You might relate sweet potatoes to the fall or holiday season. But there’s good reason to add them to your plate all year. In fact, considering the plethora of health benefits you get from sweet potatoes, they’re certainly worthy of adding to your list of foods to fuel your runs.

Read on to find out exactly what kind of nutrition is packed in a sweet potato and how adding them to your diet can improve your health.

What are the nutrition facts for sweet potatoes?

Just like regular potatoes, sweet potatoes come in a variety of colors and tastes, from orange to purple to cream and ranging in level of sweetness. This means, also just like regular potatoes, the nutritional value of any given sweet potato will vary slightly depending on the type. But ultimately, no matter which kind you buy, sweet potatoes pack the nutrients runners need.

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For example, a study published in the journal Food Measure in 2017 examined 14 varieties of Virginia-grown sweet potatoes. Researchers determined the sweet potatoes with lighter colored flesh had the highest starch content, while those with purple flesh had the highest amount of flavonoid and phenolic compounds, which are known for helping to reduce inflammation. Orange flesh sweet potatoes contain the most sugar, according to the research.

All these different types of sweet potatoes are similarly rich in vitamins and minerals such as vitamin A, vitamin B6, vitamin C, potassium, and also fiber, says Robin Foroutan, R.D.N., integrative and functional dietitian in private practice in Garden City, New York. “For example, orange sweet potatoes are richest in beta carotene. But the purple ones are the highest in an antioxidant called anthocyanins. The pigment is a reflection on the amount of the antioxidants. But they’re all healthy for us,” she explains.

Just how healthy? According to the USDA, a medium sweet potato contains:

  • 115 calories
  • 2 g protein
  • <1 g fat
  • 27 g carbs
  • 4 g fiber
  • 9 g sugar
  • 347 mg potassium
  • 41 g sodium
  • 41 g calcium
  • 27 mg of magnesium
  • 19 mg of vitamin C

That’s a whole lot of nutrition for one sweet potato.

What are the health benefits of sweet potatoes?

There are multiple ways you can benefit from adding sweet potatoes to your plate.

As we mentioned, sweet potatoes pack nearly 4 grams of fiber, which supports good gut health. You can encourage the formation of resistant starch (a gut-friendly fiber) in a sweet potato by cooking it and then letting it cool for an hour, says Foroutan. This starch is a very important prebiotic, which feed probiotics—both are super important for the gut, she explains.

Also, sweet potatoes contain a variety of antioxidants, which are known for helping the body fight free radicals and keep you healthy. For example, orange flesh sweet potatoes are rich in beta carotene, the antioxidant that causes its orange hue and helps runners fight inflammation, says Kelly Pritchett, Ph.D., R.D., C.S.S.D., professor of nutrition and exercise science at Central Washington University. This makes sweet potatoes a great recovery food because cooking them enhances the availability of beta carotene which can help runners combat the oxidative stress they build up on the run, Pritchett says.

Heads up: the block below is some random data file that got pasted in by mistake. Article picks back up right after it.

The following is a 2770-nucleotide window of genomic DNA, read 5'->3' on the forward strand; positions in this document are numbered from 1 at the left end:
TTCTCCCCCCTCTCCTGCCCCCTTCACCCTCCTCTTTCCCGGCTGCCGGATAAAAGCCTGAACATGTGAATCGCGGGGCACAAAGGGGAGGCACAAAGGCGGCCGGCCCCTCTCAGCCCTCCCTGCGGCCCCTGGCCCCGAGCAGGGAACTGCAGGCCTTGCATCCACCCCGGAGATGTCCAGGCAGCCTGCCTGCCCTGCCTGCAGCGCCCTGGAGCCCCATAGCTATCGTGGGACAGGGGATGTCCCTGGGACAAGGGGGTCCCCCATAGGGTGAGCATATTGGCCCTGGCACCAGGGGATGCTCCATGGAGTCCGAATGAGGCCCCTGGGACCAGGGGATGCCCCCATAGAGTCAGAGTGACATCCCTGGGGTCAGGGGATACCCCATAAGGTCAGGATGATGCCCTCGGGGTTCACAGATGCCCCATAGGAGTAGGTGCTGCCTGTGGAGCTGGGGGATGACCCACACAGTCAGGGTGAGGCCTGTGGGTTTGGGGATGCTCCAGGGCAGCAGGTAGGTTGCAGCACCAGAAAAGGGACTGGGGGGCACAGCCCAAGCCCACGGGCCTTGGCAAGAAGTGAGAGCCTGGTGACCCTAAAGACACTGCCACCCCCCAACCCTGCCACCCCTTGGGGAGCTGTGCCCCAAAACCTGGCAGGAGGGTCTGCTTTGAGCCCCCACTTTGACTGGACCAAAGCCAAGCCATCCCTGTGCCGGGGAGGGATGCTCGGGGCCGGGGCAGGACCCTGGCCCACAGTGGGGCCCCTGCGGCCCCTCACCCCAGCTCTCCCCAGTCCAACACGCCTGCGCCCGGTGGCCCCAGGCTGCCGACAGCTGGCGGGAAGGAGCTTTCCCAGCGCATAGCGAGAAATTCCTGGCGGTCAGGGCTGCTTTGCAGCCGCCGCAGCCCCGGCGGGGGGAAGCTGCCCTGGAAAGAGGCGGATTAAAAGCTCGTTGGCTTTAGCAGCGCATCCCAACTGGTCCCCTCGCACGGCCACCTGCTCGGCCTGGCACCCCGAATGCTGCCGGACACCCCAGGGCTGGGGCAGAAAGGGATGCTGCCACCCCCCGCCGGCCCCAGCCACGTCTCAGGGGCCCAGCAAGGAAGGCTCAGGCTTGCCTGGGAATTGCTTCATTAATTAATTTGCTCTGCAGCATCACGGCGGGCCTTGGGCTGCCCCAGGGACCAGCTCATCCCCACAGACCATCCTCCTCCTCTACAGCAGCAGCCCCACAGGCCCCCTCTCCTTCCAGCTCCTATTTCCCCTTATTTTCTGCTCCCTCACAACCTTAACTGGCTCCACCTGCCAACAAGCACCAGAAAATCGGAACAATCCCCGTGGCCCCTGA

A review published in the journal Nutrition Research supports the idea that beta carotene can reduce oxidative stress. Meanwhile, a review published in the Archives of Biochemistry and Biophysics in 2018 also highlighted beta carotene as an antioxidant that can help improve cognitive function, skin health, and immunity.

Sweet potatoes also contain 27 grams of carbohydrates, and those carbs are considered complex, says Pritchett, so they can provide runners with steady energy. This is because, Foroutan explains, complex carbs can be broken down in the body more slowly than refined carbs. Meaning complex carbs take longer time to digest and have slower impact on blood sugar.

However, the most powerful way to maintain steady blood sugar is to combine any carbohydrates with protein and fiber, so Foroutan suggests avoid eating this veggie alone unless you’re having it soon before a run and want those carbs more quickly available for fuel.

How can you incorporate more sweet potatoes into your diet?

The best way to eat a sweet potato, Foroutan says, is baked with either chicken, turkey, lean grass-fed beef, lentils, eggs, and/or other veggies. To mix things up and get creative, consider cubing up a few different colored sweet potatoes and roasting them together for a side dish, or making a sweet potato hash and adding them to your breakfast plate with eggs and spinach, she says.

The combo of carbs and potassium make sweet potatoes a great prerun snack. To have one before you hit the road, bake them, then sprinkle with a bit of salt. Just be mindful of their fiber content. “Runners will want to experiment in training to see how their gut responds to eating them prerun,” says Pritchett.

If you’d rather save sweet potatoes for after your workout, Pritchett suggests mixing them into a recovery smoothie, or topping them with beans, cheese, and salsa for dinner.

One thing to avoid: frying sweet potatoes, as the mixture of high temperatures, oils, and starch creates the formation of a compound called acrylamide, which is known to be a potential carcinogen, Foroutan says. Also avoid adding too much marshmallow topping, which is the fastest way to turn this sweet veggie into a sugar bomb, she says.

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